Chris Corrigan on facilitation

Chris has a great post today: values tools and authentic facilitation which really resonates with me. This passage gets to the nub:

Chaordic confidence describes the ability to stay in chaos and trust that order will emerge. It’s a subtle art but it is essential to working with groups who are themselves confronting chaos. If you can stay in the belief that order will emerge from what Sam Kaner calls “The Groan Zone” then the group has something to hitch its horse to, so to speak. But if you are married to your tools, and things go off the rails, you feel like a fish out of water, and you flop around unable to deal with the uncertainty around you. I’ve seen it happen – we probably all have – and it’s not pretty.

Developing chaordic confidence is more than acquiring more tools. It is about integrating an approach to life and work that is anchored in a a set of principles and values that serves our clients. For me these values include believing in the wisdom of the group, trusting that chaos produces higher levels of order and seeing conflict as passion that can be harnessed in the service of progress.

I think my own experience reflects Chris’. I trained in a variety of techniques and processes and I have let go of a great many of them. In particular, I use very few of the techniques developed in NLP, although I still admire some of the practitioners. I think the most important practice of all is to really show up to groups, to really be there and attend to my own experience as well as observing that of others.

Chris gets the emphasis right when he describes the methods he prefers, saying

When I use those approaches to working with groups, my clients are getting ME, and not just a set of tools.

I like to talk about “robust uncertainty”. I can say to myself “I don’t know” in a voice of plaintive panic, or one of curiosity and excitement. On the whole, I favour the second. Robust may not be quite the right word, but I want to convey the idea of holding myself in a way that is well-formed rather than collapsed. I sense that this is the sort of thing Chris means when he talks about confidence.

For techniques, I favour simple ones that let the participants do the complexity themselves. I feel this really respects their talents as human beings. Like Chris, I’m a fan of Open Space. I use Improv ideas a lot, I think many of those activities really bring out our deep talent for making stuff work without following a lot of complicated rules. I also like to use things like Virginia Satir’s temperature reading, a simple framework for reflection on the quality of a relationship.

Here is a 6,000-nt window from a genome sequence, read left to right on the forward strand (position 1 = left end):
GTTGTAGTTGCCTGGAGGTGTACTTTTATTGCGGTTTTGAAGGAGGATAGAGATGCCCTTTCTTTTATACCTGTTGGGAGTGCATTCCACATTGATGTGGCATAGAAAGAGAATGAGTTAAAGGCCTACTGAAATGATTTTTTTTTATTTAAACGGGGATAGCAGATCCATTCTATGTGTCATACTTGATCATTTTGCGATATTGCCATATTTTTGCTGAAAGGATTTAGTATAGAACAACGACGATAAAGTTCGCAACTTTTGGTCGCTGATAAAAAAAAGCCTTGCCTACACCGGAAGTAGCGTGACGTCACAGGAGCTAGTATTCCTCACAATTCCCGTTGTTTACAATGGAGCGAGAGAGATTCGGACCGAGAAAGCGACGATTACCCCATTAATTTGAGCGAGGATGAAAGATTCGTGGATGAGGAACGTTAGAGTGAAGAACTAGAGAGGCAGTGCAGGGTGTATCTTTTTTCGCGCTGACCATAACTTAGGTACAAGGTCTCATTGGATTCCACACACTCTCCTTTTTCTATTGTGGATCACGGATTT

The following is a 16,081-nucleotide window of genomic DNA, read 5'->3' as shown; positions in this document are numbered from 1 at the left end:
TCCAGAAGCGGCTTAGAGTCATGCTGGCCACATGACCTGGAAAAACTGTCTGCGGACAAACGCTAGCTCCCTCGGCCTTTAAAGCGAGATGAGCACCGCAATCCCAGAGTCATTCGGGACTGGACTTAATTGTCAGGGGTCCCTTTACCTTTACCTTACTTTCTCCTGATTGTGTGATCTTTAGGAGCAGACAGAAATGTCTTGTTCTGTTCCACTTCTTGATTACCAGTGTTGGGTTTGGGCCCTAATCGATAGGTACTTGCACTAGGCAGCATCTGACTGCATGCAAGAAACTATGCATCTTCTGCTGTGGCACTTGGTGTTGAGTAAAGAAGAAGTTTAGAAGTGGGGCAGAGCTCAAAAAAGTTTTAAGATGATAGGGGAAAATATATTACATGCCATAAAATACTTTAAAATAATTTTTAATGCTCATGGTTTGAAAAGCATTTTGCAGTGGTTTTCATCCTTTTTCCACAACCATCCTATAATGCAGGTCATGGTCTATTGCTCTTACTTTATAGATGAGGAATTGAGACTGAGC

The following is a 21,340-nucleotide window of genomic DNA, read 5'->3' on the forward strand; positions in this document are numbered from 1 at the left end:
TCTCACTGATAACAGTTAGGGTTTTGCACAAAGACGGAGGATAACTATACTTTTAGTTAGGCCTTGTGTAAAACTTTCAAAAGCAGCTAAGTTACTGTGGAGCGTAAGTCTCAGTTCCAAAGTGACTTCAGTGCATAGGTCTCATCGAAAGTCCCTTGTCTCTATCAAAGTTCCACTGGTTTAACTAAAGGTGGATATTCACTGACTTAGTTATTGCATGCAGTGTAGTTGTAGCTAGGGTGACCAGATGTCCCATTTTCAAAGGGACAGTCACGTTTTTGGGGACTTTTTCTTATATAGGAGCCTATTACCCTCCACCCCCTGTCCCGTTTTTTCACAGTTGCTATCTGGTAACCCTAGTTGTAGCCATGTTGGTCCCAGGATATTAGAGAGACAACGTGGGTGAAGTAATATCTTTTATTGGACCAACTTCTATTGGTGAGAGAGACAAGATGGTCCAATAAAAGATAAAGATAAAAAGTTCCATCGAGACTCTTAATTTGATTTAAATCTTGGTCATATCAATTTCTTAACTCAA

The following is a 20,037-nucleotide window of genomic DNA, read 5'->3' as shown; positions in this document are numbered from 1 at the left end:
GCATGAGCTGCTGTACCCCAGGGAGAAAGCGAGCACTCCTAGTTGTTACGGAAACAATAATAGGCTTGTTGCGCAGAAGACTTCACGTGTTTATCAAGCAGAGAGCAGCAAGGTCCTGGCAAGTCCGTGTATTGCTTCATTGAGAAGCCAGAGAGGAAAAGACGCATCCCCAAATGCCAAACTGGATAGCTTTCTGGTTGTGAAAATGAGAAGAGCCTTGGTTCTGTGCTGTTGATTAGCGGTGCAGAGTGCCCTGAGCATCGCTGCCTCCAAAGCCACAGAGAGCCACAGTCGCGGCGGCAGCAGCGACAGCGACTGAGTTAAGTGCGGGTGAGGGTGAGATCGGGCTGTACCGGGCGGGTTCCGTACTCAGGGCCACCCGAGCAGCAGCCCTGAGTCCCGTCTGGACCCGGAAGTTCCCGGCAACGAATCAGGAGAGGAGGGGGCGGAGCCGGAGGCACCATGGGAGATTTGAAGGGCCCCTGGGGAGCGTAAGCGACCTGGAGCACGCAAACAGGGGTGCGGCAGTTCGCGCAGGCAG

Chris also says

We facilitators don’t talk much about this stuff, but I think it actually preoccupies a lot of our time and thinking. My own preparation for group involves many hours of design and reflection on process and principles so that I can go to work offering the highest level of service to the people with whom I am working. And for me, this means reflecting on what is core to my life and work.

I realise that I find it hard to put down in words what it is about facilitation that so engages me. When he talks about hours of design in preparation, at first I think: no, I don’t do that. But then actually I realise I do; not sitting at a computer in a highly structured way; instead I do a lot of daydreaming about what might happen and, in effect, reflecting on what I might bring to the party. What I realise is: this stuff truly fascinates me.

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3 thoughts on “Chris Corrigan on facilitation

  1. Chris Corrigan

    Yes…what a great response. I hoped to draw you out a little with my post and here you are.

    You are right to hear “robust” in my use of the term “confidence.” I talk about that in terms of creating group dynamics that can survive uncertainty in the moment AND afterwards. THis often involves sort of group coaching conversations whereby we notice and pay attention to the way in which the group is dealing with uncertainty in the moment and extrapolating that to the future.

    Great food for thought.

    Reply
  2. Lisa Haneberg

    Johnnie:

    I, too, do a lot of facilitation and enjoy it alot. I agree that it is better to stick to the basics of creating great dialogue and apply helpful nudges to open up the thinking when needed. I have been trained in several fancy and complex processes and find that I don’t prefer to use them.

    You are right, it is about the group and what they are trying to achieve. When the magic stays with them, the results will more likely make a difference and last.

    Reply

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